(From probably about two years ago…)
One of Rees' friends gave him a handheld Tetris game for his birthday. I have co-opted it and am a bit addicted. Again (after a serious addiction in the '80s). I don't know what it is I love about the game but there is something so elegant about the five kinds of shapes that are made of four squares and trying to fit them together in the most efficient way. Efficiency, I love it! (See post Open, press, scoop, stir for more on this topic.) Or maybe it is addicting because the way the game is set up: you go along fine for a long time and then at the end usually everything goes haywire all of a sudden, so of course you have to try again. I don't know what the best strategy is, but I do have some thoughts about the game I'd like to share. Actually, I have specific feelings about each piece and specific purposes for each one. This is just a tad too nerdly to share face to face, but that is why this blog is so freeing.
This has just got to be everybody’s favorite piece. Made of four squares in a line, there is never a time when you can't fit it anywhere. It will almost always be used vertically to fill in a hole, but I see it as a good sign when I can use it horizontally and I’m not desperate to use it to fill a hole. In fact, I try not to have too many deep holes to fill while waiting for those all-too-rare lines. Prevention is better than cure. Avoid the deep pits. Opportunities are made this way. If you depend on the line, you will be forsaken. But if you do fill a pit with one, it is the only shape that can get you four lines in one fell swoop. That sure feels good.
In games where you try to complete as many lines as possible in two minutes, it is definitely a waste to use the line vertically. In these games, I strive to keep things low and horizontal.
To me, this is the next most friendly shape. It is bilaterally symmetrical and has one friendly square coming off of three sides. The final side is nice and flat and three squares wide. You can almost always find a nice place to slot in your T. If you don't have any steps, then you likely have nice flat space where three in a row will fit nicely. Symmetry, simple steps, a nice broad flat side, these are good qualities in a shape.
The Z's can be a really friendly shape. Their good quality is that they also have just one square jutting out so usually there is an easy fit. But there are two bad qualities to the Z's. First, they are not symmetrical, so there are two different Z's. Because there are two, it is sometimes difficult to determine that a Z will fit and you don't always get the Z you need. The second difficult aspect of Z's is that they have no flat side. If you don't have any steps to sit them on, then you are forced to leave a gap. This is not usually a big crisis, but it can be frustrating.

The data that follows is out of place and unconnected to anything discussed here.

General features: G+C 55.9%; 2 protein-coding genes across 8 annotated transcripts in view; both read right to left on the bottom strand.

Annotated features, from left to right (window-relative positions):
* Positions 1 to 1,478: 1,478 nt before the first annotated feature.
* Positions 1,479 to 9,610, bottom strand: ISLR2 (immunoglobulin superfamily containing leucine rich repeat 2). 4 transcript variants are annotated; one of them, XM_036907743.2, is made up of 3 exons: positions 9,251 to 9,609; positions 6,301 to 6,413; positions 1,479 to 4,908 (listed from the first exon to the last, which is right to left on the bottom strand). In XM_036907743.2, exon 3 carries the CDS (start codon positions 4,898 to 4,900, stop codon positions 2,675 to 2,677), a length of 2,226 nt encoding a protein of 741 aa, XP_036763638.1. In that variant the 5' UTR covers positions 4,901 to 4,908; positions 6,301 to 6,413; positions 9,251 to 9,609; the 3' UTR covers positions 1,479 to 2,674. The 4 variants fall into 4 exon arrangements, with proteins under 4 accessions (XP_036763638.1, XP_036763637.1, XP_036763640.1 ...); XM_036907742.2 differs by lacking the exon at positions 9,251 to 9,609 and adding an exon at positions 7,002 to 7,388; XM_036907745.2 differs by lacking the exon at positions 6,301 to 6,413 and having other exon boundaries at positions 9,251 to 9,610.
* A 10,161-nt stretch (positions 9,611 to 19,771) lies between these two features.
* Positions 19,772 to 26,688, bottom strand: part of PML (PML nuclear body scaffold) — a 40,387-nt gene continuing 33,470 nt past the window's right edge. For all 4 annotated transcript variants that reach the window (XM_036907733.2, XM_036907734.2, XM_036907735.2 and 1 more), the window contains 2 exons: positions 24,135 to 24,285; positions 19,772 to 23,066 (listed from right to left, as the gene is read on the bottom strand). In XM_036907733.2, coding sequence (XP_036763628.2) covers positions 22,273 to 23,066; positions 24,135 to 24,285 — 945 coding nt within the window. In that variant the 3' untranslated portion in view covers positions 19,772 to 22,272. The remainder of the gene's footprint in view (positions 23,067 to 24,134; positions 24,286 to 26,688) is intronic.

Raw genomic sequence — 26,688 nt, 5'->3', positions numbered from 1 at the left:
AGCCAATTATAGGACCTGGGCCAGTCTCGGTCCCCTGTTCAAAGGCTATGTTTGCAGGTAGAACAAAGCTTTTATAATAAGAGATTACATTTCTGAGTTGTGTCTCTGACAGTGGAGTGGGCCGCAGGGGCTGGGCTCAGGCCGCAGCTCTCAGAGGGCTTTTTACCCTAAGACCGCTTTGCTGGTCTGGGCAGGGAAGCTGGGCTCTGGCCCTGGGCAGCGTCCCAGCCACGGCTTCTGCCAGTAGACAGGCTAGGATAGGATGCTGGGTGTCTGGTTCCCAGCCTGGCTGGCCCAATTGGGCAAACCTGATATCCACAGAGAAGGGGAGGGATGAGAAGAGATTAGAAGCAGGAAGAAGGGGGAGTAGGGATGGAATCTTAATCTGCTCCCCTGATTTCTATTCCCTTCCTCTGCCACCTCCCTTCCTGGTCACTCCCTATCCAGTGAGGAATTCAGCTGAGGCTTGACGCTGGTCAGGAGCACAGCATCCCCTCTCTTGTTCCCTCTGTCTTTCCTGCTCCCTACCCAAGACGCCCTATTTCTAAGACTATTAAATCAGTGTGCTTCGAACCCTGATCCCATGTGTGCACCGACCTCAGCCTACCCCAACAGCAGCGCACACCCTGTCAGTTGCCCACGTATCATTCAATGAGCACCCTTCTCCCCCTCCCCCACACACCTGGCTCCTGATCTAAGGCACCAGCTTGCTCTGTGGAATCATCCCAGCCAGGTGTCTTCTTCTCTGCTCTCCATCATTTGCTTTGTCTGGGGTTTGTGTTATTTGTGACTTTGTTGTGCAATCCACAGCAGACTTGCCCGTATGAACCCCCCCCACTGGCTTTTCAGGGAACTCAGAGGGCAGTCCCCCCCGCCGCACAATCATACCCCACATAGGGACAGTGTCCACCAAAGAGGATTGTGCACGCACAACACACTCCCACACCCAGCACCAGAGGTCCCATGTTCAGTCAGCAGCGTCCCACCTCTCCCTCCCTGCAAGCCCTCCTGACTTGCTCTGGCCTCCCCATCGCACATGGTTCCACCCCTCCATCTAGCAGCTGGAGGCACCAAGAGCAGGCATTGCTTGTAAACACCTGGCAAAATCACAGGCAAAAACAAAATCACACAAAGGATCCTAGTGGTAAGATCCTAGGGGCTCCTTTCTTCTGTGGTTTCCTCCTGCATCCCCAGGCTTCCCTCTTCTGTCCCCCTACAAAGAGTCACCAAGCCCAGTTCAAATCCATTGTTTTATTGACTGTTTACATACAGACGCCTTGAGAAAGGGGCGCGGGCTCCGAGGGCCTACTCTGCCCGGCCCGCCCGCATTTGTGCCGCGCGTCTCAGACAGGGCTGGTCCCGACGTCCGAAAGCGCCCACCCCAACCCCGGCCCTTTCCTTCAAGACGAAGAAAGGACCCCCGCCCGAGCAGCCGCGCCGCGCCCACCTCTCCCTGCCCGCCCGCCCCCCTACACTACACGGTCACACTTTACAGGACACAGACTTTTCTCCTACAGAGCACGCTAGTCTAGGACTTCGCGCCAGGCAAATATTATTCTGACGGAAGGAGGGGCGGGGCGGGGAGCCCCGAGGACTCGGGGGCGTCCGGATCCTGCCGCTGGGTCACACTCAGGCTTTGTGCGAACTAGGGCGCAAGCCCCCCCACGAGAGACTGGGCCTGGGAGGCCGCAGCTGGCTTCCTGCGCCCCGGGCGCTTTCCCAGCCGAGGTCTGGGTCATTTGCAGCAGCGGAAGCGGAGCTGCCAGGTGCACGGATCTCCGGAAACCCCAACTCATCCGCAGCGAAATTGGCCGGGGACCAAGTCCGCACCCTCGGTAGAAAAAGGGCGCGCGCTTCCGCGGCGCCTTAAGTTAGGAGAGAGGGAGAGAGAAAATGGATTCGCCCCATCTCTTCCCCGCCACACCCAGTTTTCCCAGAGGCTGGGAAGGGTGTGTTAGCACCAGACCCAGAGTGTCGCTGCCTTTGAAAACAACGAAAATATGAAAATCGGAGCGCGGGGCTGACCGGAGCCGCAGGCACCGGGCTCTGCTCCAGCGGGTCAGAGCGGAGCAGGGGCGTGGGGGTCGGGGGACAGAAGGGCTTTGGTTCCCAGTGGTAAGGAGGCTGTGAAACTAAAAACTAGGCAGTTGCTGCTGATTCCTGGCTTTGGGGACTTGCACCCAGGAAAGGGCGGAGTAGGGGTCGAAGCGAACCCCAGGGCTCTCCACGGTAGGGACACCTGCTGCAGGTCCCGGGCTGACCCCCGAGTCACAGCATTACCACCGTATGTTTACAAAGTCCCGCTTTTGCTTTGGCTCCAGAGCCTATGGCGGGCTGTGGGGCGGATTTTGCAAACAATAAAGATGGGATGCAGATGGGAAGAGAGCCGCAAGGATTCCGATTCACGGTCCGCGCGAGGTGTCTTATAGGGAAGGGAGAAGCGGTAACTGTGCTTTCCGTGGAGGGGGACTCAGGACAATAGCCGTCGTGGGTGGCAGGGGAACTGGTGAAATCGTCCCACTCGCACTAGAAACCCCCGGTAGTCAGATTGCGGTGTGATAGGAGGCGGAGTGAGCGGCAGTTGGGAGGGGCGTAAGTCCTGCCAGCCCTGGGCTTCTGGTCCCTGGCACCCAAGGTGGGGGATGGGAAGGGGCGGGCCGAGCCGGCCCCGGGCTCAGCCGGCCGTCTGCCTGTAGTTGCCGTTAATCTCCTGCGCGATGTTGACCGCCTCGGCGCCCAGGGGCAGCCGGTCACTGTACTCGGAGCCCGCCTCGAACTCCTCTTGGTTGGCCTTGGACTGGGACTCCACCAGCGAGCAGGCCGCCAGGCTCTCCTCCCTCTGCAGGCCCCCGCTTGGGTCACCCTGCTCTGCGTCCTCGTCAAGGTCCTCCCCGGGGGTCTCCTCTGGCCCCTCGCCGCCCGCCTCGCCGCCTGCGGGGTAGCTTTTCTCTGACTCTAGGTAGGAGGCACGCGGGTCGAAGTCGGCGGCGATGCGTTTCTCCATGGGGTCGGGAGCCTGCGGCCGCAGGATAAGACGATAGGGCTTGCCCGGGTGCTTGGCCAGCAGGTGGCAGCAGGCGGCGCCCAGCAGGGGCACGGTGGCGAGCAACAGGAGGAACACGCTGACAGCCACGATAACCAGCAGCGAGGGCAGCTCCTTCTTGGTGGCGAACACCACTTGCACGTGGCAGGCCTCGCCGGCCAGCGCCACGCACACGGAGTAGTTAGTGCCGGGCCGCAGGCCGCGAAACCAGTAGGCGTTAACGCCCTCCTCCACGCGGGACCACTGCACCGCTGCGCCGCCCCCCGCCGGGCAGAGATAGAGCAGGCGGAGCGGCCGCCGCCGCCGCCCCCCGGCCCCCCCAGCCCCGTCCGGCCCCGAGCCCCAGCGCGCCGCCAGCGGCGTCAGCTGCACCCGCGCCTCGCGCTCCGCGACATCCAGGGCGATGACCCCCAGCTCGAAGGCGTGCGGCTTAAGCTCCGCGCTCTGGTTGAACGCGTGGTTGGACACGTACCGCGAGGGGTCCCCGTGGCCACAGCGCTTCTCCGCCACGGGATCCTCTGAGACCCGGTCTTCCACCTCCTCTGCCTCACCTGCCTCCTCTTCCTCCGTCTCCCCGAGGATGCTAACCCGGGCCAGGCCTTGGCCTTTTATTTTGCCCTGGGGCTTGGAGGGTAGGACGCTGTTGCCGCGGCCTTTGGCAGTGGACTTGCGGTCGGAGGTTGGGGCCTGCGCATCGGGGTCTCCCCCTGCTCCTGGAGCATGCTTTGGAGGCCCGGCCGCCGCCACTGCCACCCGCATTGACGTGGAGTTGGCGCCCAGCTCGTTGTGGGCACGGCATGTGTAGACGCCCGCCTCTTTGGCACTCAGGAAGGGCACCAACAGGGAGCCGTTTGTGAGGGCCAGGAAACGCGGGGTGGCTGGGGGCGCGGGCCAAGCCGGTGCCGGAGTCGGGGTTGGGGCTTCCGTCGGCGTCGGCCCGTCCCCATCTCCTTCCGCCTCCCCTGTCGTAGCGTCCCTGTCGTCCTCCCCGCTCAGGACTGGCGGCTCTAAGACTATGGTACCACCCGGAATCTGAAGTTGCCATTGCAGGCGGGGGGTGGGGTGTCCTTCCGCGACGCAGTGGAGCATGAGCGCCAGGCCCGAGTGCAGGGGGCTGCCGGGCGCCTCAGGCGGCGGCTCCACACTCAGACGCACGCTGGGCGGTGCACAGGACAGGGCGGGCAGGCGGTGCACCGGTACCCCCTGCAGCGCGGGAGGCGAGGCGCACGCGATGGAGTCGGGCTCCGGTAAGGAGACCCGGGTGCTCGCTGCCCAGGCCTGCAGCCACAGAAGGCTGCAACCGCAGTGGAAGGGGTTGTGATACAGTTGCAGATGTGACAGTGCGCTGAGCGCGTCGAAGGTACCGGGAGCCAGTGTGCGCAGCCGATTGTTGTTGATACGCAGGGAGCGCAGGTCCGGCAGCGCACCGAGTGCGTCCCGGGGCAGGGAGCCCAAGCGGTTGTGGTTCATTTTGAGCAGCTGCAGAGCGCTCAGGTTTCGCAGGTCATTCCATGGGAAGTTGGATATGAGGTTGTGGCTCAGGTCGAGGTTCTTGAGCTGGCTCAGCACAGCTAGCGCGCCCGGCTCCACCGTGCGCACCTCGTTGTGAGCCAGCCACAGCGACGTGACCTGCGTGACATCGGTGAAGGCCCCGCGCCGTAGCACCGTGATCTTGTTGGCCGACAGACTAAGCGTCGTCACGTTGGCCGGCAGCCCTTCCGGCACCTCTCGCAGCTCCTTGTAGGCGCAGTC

I have found a really good use for Z's, though, and that is in helping to fill in the deep holes. I used to try to wait for a line, or barring that, use the long side of an L, but it turns out that Z's are even better. If you use an L to fill in a deep hole, its cap will almost always be left on top, blocking the gaps underneath. But, if the rest of your game is “tight” (no gaps), and you can put a Z into a deep hole, only the bottom half needs to disappear to keep the gaps below exposed. If you do this, your hole gets shorter, doesn’t get capped, and stays open so it can still be filled or “Z-ed” down to oblivion.
The L I find slightly annoying. Like the Z’s, there are two different versions, which can be confusing and frustrating. Also, it has this long tail that can be great for filling in shallow holes, but can also really get in the way. Still, it does have a nice, short, flat side that’s two square wide, and a longer flat side three squares wide. These can be used to bridge gaps to complete a line, especially if the nose/tail does not get in the way and block gaps underneath. Also, the little nose is a nice one step that can often fit into spaces on flat surfaces. But when I have trouble is when the L's just keep coming. It can be hard to find place after place for an L. It has its purpose, but is best in small quantities. Not as friendly as the line, the T, or even the Z’s.
The box is a tight little bundle of four squares, completely symmetrical all around. It is easy to comprehend and easy to place, if you have a place for it, that is. When you do have a double space, it is a great way to fill it in quickly and compactly, but if you don't have a double space, only steps, it can be trouble. It can also be a real problem when one box comes quickly after another. The temptation then is to build the dreaded tower. So, it is good to keep a double space ready at all times for the box. You will be glad you did and you will be able to quickly fill it in when the box arrives.
So here are some of my key strategies:
1) Don't create deep holes. Two squares is plenty deep.
2) If you do get a deep hole, try to fill it in with a shape that will disappear immediately, even if it doesn't completely fill the hole. This beats waiting for a line.
3) Leave a double-wide space whenever possible. This keeps your options open.
4) Don't build towers. This limits your options.
5) Don't panic.
While I prefer to have a “tight” pattern with few holes, I am currently investigating ways to use pieces to complete lines even when they leave a gap. It is often a better investment to have the piece disappear in a completed line and be rid of it than to fit it in somewhere that has no gaps but leaves a tower or a hole. I am trying to get out of my compulsion to “fit.”
If you found this readable (and perhaps even interesting) and have thoughts/strategies of your own to share, let me know, I am all ears! What is your favorite Tetris piece? What is your best Tetris strategy???? Together, we are stronger...